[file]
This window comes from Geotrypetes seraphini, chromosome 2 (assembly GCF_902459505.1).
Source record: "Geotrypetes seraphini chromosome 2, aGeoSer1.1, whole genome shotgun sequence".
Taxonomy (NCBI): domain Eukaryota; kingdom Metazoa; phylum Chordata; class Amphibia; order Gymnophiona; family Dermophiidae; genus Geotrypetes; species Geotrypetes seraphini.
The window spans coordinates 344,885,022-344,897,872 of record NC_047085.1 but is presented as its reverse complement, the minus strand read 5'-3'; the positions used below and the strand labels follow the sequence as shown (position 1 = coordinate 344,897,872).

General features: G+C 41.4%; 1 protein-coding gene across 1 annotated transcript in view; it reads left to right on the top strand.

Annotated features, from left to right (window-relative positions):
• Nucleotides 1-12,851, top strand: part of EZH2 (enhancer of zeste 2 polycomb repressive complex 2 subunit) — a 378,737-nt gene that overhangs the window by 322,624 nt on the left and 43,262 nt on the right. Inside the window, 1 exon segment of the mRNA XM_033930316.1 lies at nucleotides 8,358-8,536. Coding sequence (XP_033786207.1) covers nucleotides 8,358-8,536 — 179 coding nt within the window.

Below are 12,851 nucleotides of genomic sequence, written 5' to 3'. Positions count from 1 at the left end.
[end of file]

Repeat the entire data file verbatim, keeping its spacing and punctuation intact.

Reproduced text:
This window comes from Geotrypetes seraphini, chromosome 2 (assembly GCF_902459505.1).
Source record: "Geotrypetes seraphini chromosome 2, aGeoSer1.1, whole genome shotgun sequence".
Taxonomy (NCBI): domain Eukaryota; kingdom Metazoa; phylum Chordata; class Amphibia; order Gymnophiona; family Dermophiidae; genus Geotrypetes; species Geotrypetes seraphini.
The window spans coordinates 344,885,022-344,897,872 of record NC_047085.1 but is presented as its reverse complement, the minus strand read 5'-3'; the positions used below and the strand labels follow the sequence as shown (position 1 = coordinate 344,897,872).

General features: G+C 41.4%; 1 protein-coding gene across 1 annotated transcript in view; it reads left to right on the top strand.

Annotated features, from left to right (window-relative positions):
• Nucleotides 1-12,851, top strand: part of EZH2 (enhancer of zeste 2 polycomb repressive complex 2 subunit) — a 378,737-nt gene that overhangs the window by 322,624 nt on the left and 43,262 nt on the right. Inside the window, 1 exon segment of the mRNA XM_033930316.1 lies at nucleotides 8,358-8,536. Coding sequence (XP_033786207.1) covers nucleotides 8,358-8,536 — 179 coding nt within the window.

Below are 12,851 nucleotides of genomic sequence, written 5' to 3'. Positions count from 1 at the left end.